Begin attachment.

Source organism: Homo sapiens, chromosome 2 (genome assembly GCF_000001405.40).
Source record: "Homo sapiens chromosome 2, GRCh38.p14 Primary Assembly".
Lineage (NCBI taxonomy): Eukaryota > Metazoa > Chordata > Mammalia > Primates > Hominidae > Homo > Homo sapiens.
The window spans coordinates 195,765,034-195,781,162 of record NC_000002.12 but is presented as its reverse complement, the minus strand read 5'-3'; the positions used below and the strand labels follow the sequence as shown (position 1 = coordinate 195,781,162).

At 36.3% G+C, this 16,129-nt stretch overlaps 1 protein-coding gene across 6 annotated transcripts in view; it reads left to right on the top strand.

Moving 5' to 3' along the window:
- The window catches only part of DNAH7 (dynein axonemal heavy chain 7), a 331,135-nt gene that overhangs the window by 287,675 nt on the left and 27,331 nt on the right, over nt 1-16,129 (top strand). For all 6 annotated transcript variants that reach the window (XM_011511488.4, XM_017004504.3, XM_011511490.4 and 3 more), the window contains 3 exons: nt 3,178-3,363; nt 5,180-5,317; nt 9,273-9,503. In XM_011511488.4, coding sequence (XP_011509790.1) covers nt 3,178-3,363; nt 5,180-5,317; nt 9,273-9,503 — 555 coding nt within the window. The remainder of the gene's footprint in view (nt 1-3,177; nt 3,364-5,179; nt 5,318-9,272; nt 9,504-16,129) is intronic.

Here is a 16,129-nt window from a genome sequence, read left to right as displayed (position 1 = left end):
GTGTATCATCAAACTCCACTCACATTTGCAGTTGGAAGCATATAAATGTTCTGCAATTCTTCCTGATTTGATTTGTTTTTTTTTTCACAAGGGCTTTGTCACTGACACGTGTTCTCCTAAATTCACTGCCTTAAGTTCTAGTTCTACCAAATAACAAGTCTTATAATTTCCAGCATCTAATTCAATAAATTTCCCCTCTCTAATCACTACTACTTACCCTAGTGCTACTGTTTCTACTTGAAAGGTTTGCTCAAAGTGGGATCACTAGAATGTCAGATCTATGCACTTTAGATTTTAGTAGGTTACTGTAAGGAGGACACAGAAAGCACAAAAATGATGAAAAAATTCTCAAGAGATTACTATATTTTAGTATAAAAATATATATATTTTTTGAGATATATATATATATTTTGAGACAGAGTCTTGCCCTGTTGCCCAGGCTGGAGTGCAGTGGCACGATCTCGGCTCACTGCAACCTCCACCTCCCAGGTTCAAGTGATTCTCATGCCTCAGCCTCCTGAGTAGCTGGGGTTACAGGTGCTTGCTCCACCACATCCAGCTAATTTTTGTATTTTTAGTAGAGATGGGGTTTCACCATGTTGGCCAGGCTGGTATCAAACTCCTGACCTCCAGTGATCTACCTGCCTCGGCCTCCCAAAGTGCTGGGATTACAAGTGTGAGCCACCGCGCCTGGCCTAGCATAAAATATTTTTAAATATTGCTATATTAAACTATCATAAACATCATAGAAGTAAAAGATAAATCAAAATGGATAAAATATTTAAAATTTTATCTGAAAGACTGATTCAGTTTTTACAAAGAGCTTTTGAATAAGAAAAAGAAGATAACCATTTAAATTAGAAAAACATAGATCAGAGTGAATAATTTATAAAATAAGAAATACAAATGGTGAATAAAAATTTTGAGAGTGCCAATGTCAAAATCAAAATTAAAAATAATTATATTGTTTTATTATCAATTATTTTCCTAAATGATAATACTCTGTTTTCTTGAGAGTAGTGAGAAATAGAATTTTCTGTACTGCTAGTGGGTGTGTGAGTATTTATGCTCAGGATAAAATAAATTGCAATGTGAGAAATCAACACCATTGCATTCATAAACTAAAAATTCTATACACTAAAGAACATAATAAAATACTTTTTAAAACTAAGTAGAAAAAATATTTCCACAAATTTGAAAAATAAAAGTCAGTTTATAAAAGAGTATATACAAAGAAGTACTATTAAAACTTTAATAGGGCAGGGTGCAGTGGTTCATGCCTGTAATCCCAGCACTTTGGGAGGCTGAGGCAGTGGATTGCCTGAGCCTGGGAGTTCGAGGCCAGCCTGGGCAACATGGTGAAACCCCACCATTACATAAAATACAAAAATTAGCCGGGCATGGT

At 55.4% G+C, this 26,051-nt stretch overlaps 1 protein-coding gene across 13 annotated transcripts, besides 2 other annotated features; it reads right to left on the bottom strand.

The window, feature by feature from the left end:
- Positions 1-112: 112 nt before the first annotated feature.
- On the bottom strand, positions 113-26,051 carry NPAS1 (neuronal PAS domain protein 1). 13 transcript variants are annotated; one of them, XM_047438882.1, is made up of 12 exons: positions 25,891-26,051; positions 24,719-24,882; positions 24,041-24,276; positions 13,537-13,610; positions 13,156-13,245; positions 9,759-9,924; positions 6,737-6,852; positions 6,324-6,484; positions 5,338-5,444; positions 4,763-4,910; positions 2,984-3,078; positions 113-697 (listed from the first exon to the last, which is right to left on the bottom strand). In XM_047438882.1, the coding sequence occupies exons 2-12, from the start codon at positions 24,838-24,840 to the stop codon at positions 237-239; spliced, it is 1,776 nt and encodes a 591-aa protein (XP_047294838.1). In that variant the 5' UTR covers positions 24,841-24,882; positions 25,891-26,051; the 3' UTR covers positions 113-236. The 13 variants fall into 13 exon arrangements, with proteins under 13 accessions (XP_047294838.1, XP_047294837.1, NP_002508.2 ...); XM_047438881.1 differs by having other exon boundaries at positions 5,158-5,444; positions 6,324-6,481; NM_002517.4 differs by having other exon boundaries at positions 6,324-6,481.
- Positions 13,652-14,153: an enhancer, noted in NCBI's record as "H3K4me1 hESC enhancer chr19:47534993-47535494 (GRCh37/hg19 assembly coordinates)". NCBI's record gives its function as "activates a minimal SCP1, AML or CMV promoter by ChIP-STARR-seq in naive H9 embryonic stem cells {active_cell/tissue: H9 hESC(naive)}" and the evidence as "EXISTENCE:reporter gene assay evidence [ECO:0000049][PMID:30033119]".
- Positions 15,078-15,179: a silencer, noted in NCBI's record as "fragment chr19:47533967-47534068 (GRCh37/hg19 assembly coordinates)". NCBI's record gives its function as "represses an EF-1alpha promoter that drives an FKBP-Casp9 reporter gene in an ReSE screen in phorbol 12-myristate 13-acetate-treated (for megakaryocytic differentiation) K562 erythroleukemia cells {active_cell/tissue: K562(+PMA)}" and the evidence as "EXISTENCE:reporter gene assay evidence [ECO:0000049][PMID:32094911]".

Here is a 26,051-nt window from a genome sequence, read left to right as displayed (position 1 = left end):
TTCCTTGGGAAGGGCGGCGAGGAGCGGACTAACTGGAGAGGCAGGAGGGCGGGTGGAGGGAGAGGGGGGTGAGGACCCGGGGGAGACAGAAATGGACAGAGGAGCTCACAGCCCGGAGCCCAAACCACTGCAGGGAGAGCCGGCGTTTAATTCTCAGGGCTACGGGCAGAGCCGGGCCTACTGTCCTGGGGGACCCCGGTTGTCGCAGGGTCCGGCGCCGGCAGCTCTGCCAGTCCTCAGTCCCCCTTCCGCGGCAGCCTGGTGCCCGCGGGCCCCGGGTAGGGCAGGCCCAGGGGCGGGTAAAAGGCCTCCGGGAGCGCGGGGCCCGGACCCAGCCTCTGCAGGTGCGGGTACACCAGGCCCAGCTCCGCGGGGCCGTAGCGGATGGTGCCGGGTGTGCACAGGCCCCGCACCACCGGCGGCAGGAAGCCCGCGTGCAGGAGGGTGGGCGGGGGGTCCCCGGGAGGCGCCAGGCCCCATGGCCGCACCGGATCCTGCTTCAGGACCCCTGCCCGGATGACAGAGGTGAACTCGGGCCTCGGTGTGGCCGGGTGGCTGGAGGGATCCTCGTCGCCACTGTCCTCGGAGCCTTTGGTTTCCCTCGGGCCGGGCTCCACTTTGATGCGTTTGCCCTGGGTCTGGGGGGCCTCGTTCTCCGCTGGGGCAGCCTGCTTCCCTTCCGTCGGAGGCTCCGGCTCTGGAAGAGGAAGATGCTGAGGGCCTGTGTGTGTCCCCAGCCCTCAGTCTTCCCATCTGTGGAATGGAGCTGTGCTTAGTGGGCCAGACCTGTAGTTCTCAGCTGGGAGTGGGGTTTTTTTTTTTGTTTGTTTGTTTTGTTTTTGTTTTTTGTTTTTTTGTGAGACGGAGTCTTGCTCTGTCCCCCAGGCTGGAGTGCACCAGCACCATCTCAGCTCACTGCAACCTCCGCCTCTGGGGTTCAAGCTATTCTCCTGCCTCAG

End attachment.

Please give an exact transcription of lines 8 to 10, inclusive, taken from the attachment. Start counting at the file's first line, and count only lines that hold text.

Here is a 16,129-nt window from a genome sequence, read left to right as displayed (position 1 = left end):
GTGTATCATCAAACTCCACTCACATTTGCAGTTGGAAGCATATAAATGTTCTGCAATTCTTCCTGATTTGATTTGTTTTTTTTTTCACAAGGGCTTTGTCACTGACACGTGTTCTCCTAAATTCACTGCCTTAAGTTCTAGTTCTACCAAATAACAAGTCTTATAATTTCCAGCATCTAATTCAATAAATTTCCCCTCTCTAATCACTACTACTTACCCTAGTGCTACTGTTTCTACTTGAAAGGTTTGCTCAAAGTGGGATCACTAGAATGTCAGATCTATGCACTTTAGATTTTAGTAGGTTACTGTAAGGAGGACACAGAAAGCACAAAAATGATGAAAAAATTCTCAAGAGATTACTATATTTTAGTATAAAAATATATATATTTTTTGAGATATATATATATATTTTGAGACAGAGTCTTGCCCTGTTGCCCAGGCTGGAGTGCAGTGGCACGATCTCGGCTCACTGCAACCTCCACCTCCCAGGTTCAAGTGATTCTCATGCCTCAGCCTCCTGAGTAGCTGGGGTTACAGGTGCTTGCTCCACCACATCCAGCTAATTTTTGTATTTTTAGTAGAGATGGGGTTTCACCATGTTGGCCAGGCTGGTATCAAACTCCTGACCTCCAGTGATCTACCTGCCTCGGCCTCCCAAAGTGCTGGGATTACAAGTGTGAGCCACCGCGCCTGGCCTAGCATAAAATATTTTTAAATATTGCTATATTAAACTATCATAAACATCATAGAAGTAAAAGATAAATCAAAATGGATAAAATATTTAAAATTTTATCTGAAAGACTGATTCAGTTTTTACAAAGAGCTTTTGAATAAGAAAAAGAAGATAACCATTTAAATTAGAAAAACATAGATCAGAGTGAATAATTTATAAAATAAGAAATACAAATGGTGAATAAAAATTTTGAGAGTGCCAATGTCAAAATCAAAATTAAAAATAATTATATTGTTTTATTATCAATTATTTTCCTAAATGATAATACTCTGTTTTCTTGAGAGTAGTGAGAAATAGAATTTTCTGTACTGCTAGTGGGTGTGTGAGTATTTATGCTCAGGATAAAATAAATTGCAATGTGAGAAATCAACACCATTGCATTCATAAACTAAAAATTCTATACACTAAAGAACATAATAAAATACTTTTTAAAACTAAGTAGAAAAAATATTTCCACAAATTTGAAAAATAAAAGTCAGTTTATAAAAGAGTATATACAAAGAAGTACTATTAAAACTTTAATAGGGCAGGGTGCAGTGGTTCATGCCTGTAATCCCAGCACTTTGGGAGGCTGAGGCAGTGGATTGCCTGAGCCTGGGAGTTCGAGGCCAGCCTGGGCAACATGGTGAAACCCCACCATTACATAAAATACAAAAATTAGCCGGGCATGGT

At 55.4% G+C, this 26,051-nt stretch overlaps 1 protein-coding gene across 13 annotated transcripts, besides 2 other annotated features; it reads right to left on the bottom strand.